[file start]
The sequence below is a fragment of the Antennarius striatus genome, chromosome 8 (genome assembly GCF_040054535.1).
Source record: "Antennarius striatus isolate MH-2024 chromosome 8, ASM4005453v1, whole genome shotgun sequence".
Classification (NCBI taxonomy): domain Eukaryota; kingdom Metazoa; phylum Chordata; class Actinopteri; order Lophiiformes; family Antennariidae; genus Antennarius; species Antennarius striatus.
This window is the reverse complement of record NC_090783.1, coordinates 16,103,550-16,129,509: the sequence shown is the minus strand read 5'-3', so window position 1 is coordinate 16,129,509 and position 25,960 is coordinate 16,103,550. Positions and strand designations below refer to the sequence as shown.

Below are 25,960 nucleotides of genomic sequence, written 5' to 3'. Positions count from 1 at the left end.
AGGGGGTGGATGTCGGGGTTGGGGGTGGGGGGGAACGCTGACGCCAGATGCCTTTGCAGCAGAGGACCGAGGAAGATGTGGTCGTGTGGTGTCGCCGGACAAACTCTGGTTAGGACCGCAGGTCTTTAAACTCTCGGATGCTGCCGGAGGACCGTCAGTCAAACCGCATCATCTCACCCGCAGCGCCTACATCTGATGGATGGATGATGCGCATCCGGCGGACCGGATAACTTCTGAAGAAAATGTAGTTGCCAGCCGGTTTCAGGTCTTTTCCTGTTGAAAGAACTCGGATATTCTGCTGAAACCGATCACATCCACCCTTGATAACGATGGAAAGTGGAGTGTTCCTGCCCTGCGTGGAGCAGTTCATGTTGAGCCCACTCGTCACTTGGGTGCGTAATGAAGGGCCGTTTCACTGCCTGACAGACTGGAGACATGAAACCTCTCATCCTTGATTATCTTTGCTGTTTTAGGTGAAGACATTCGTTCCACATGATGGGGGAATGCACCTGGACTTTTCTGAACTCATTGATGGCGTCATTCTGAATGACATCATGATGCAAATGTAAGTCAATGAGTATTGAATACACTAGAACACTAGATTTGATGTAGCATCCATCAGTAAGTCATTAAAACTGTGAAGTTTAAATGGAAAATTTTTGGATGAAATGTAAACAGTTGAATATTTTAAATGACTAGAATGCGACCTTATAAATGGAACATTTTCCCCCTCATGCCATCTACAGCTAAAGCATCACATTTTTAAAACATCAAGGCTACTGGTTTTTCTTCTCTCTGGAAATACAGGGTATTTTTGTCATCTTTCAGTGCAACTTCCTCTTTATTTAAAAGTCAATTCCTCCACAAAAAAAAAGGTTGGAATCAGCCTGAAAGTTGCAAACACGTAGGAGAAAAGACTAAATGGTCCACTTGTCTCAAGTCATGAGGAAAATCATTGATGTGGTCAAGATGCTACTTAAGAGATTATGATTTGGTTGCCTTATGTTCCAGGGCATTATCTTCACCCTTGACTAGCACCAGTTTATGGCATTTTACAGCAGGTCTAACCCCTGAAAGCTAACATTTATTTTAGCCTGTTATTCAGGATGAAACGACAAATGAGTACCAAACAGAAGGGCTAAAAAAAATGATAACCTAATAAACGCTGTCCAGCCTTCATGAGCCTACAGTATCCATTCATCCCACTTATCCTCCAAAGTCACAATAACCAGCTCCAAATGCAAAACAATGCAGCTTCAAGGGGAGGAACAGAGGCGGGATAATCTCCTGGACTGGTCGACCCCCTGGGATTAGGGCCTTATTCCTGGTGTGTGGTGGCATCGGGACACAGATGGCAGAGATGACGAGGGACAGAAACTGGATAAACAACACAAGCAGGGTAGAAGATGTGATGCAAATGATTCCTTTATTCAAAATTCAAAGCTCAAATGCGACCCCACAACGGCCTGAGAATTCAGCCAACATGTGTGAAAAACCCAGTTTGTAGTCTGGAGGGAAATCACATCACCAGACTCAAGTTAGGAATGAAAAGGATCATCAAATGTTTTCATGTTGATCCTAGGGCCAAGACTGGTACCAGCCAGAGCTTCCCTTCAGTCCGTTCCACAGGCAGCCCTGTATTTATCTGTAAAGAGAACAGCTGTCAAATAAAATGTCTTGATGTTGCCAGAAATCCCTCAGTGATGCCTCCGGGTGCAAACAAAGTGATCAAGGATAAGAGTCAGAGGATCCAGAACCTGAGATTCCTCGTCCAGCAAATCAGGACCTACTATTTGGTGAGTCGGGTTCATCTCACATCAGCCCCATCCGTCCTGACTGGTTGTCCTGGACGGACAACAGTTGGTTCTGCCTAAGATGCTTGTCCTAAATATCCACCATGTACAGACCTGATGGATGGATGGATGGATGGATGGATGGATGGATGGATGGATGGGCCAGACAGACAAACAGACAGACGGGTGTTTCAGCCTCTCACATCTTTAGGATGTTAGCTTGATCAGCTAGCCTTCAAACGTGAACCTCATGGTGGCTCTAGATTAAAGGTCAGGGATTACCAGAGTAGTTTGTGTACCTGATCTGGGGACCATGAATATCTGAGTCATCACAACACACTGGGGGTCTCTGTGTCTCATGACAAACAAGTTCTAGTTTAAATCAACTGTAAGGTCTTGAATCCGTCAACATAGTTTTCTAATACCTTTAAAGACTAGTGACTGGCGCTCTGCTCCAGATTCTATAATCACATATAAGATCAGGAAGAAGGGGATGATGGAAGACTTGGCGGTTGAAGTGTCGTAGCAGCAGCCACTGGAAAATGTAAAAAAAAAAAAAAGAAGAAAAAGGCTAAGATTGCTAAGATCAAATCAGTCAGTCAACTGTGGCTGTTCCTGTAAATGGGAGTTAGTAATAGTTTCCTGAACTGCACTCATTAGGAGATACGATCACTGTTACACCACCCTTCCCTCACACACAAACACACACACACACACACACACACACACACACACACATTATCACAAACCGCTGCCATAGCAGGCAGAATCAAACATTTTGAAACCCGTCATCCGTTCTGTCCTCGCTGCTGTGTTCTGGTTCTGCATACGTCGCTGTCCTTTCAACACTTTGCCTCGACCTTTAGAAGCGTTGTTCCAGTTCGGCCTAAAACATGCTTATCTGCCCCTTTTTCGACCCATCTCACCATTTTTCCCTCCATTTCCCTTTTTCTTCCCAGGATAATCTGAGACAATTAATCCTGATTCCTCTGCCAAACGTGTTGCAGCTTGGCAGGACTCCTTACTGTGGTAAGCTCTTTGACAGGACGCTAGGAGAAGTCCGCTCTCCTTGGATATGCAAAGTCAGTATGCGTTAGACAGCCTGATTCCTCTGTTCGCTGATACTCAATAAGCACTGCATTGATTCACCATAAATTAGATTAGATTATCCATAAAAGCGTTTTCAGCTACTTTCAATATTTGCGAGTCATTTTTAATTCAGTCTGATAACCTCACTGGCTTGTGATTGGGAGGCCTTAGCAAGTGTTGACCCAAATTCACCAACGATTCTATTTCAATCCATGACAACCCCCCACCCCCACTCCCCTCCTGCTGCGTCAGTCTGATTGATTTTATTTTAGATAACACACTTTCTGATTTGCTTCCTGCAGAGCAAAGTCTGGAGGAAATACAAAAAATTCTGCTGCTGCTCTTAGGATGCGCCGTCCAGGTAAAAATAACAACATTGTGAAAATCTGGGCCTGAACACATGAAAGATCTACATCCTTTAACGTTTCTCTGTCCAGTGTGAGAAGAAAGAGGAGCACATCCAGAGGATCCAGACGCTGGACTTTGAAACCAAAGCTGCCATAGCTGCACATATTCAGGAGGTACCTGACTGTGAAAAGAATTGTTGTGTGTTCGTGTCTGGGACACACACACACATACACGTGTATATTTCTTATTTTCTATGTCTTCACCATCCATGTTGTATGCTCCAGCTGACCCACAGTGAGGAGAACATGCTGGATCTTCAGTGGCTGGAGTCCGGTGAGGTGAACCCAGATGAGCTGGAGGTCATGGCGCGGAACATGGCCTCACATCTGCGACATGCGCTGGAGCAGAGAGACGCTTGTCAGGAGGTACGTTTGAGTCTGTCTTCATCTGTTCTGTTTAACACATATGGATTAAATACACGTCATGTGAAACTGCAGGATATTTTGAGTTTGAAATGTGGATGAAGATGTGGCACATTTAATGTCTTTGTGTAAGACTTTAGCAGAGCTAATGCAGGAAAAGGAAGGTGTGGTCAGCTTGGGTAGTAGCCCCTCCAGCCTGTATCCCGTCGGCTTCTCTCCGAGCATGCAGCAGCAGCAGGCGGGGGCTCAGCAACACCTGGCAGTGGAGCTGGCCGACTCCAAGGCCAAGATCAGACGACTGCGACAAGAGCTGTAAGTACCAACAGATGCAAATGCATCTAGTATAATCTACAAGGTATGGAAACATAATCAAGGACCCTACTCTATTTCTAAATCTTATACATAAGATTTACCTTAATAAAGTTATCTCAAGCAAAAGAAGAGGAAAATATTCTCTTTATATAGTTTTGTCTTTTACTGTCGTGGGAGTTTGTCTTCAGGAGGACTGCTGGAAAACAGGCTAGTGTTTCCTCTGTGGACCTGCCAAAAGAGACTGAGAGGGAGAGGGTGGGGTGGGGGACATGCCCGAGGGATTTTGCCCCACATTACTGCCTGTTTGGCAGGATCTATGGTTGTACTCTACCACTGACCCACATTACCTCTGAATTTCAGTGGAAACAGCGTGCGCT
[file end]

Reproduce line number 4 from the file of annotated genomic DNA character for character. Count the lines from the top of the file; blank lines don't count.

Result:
This window is the reverse complement of record NC_090783.1, coordinates 16,103,550-16,129,509: the sequence shown is the minus strand read 5'-3', so window position 1 is coordinate 16,129,509 and position 25,960 is coordinate 16,103,550. Positions and strand designations below refer to the sequence as shown.